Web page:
Review by Ellen S. Jaffe
Production of a late, little-known play by Arthur Miller (1915-2005), is a cause for curiosity and celebration. The U.S. playwright is best known for plays like Death of a Salesman, The Crucible, and All My Sons, which combine personal and political issues. Broken Glass, written in 1994 and now produced by Teatron, Toronto’s Jewish Theatre, also has this dual perspective. Directed and designed by Ari Weisberg, who founded Teatron in 2002 remained Artistic Director until he moved to Israel in 2015, is presented as part of Holocaust Education Week, 2017. The theatre has done excellent productions of contemporary and older Jewish theatre. Berlin – 11/09/’38
Review by Danny & Terry Gaisin
The serendipitous alignment of Nov. 11th ’17 falling on a Saturday meant having the Hamilton Philharmonic present it’s traditional Remembrance Day event after the emotional catharsis of the city’s & (Country’s conventional) recognizance of the day’s significance. With the ritual and pomp of the Regimental Band of the ‘RHLI’s’ accompanied by a pipe band opening the evening, the two novel and contemporary compositions, the mood and mind-set of the audience was posited and ready for Mozart’s Requiem Mass, performed by the orchestra; 4 soloists and the Bach-Elgar Choir.
l-r: – Mercer; Nesrallah; New; Wiliford & Fanning performing the ‘Tuba Mirum’
Review by Danny Gaisin
Forty years ago, there was a highly popular movie titled ‘Fun With Dick & Jane’ that starred George Segal and Jane Fonda. The story was about a successful couple, (the Harpers); who when affected by a recession both lost their jobs. To create income, they decided to become bank robbers. Unlike the infamous Willie Sutton, they didn’t have the talent nor much success. Three decades later, Canadian playwright Norm Foster paraphrased the concept in ‘SKIN FLICK’. This incarnation was non-felonious but definitely as funny. No ‘stick-em-ups’, instead along with their single (and also unemployed) neighbour decide to create a porno DVD.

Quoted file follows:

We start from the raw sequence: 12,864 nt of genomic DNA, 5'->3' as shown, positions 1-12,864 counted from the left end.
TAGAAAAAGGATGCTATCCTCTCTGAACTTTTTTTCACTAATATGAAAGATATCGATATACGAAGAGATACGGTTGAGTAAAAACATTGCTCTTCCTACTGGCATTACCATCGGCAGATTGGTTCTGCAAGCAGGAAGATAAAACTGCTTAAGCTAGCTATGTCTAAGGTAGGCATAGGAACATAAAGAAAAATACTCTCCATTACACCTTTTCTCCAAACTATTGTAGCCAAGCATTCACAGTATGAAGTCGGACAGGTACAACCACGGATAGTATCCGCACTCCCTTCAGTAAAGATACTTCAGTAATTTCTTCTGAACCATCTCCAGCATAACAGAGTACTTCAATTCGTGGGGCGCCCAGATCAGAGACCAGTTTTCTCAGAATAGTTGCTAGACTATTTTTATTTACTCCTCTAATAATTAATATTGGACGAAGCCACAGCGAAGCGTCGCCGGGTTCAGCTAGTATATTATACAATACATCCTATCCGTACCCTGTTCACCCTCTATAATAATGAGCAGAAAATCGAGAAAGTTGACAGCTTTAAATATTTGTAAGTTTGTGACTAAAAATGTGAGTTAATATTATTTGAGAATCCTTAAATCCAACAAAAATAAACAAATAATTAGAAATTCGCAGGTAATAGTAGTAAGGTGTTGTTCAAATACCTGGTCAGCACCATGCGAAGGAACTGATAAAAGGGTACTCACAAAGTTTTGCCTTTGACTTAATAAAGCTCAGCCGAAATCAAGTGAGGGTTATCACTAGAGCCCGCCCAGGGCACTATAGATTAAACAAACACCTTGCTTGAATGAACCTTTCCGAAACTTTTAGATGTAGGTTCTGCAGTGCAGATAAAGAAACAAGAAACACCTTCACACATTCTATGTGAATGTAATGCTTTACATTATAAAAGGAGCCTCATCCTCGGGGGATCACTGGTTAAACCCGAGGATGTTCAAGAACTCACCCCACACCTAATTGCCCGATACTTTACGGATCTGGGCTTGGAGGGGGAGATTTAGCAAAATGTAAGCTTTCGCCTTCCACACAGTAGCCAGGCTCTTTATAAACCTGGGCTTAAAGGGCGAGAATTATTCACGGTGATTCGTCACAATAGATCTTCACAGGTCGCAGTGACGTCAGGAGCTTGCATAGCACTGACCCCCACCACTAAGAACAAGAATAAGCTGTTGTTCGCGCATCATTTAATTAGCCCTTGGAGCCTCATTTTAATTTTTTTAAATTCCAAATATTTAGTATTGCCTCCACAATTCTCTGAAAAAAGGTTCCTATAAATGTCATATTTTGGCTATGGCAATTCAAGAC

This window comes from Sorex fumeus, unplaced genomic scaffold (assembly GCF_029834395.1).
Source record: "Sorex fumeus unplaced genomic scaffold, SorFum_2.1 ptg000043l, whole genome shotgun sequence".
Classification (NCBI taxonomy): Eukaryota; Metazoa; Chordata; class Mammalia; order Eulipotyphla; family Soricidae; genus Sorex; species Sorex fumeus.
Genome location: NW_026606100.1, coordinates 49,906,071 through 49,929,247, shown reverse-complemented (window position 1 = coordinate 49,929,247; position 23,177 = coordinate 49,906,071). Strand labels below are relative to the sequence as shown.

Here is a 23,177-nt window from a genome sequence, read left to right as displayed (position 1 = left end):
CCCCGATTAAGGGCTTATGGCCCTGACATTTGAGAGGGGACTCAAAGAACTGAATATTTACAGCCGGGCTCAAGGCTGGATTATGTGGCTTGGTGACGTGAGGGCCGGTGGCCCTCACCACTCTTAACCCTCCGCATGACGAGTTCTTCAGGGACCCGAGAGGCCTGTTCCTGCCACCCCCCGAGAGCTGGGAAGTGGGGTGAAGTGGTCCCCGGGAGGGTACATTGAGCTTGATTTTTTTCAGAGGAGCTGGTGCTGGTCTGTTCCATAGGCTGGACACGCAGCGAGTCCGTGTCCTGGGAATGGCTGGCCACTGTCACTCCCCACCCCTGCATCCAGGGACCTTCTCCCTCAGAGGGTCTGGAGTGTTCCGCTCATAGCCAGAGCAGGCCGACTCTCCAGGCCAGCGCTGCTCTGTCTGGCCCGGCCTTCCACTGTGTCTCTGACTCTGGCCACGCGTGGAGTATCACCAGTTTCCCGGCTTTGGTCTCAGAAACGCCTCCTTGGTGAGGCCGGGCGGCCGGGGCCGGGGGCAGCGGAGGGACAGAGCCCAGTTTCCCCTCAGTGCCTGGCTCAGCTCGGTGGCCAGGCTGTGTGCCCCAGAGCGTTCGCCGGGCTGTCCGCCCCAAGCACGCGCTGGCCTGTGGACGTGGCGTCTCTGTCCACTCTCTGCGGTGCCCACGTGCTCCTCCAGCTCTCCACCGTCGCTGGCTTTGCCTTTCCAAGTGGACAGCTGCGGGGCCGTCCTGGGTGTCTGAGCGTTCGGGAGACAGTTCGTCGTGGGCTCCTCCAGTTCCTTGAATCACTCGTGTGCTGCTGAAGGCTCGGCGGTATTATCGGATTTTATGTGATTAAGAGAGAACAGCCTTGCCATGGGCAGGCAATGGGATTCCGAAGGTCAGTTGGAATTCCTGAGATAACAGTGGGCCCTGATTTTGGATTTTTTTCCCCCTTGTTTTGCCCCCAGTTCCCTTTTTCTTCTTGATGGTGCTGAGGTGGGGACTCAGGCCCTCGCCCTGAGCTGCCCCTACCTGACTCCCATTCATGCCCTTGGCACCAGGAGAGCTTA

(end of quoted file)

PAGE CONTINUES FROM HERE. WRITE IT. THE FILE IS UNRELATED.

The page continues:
l-r Wouthuis; Cook; Edwards; Redfearn & Fortman in SKIN FLICK
Review by Danny Gaisin
Three decades ago, Stephen Sondheim wrote the music and lyrics to an imagined Fairy tale that incorporated Grimm’s “Little Red Riding Hood”; ‘Rapunzel’; Jack & his Beanstalk plus Cinderella (The Disney version, not the opera). Readers may recall that Sondheim is not one of this scribe’s favourite composers. I find his works repetitious and boring, sort of like Gordon Lightfoot. Think Sweeney Todd where not one but two songs are composed of repeating “Johanna” over & over. Then, there’s his West Side Lyrics to ‘Maria, Maria, ad infinitum. His music & prose default carries throughout ‘Into The Woods’… and for a long three & 1/4 hours!
The cast of “INTO THE WOODS”
By Sylvie Di Leonardo
Hey, Northerners [Norwesters?]; are you looking for music that hits a little closer to home? The TBSO has you covered. Each year, the musicians of the Thunder Bay Symphony Orchestra set out on two regional tours, to bring as much music as possible to as many people as possible. This year’s tour, thoughtfully arranged by TBSO musician and tour manager Damian Rivers-More, will take our new Musical Director, Paul Haas, and Conductor-in-Residence, Simon Rivard, East of the city. This tour herald’s the TBSO’s return to Terrace Bay after many years, and its annual visit to the Pic River First Nation. More…
Review by Terry Gaisin
We’re democratic (in the social -non-political way) so we respect folks right to different opinions than ours. This is especially true of opera. Unlike many other ambiguous items, this particular genus seems to elicit, like piano keys, either a black or white response – no grey area. We understand this because opera is more than just listening to music it’s experiencing the entire presentation; sight, sound and ethos. When we attend an in-concert opera performance our minds recall the whole libretto, the rationale and the scenario behind each presented aria. Non-aficionados may thus not appreciate the piece as part of an entirety.
Benedikt & Jackson interpreting “O Soave Fanciulla” from La Boheme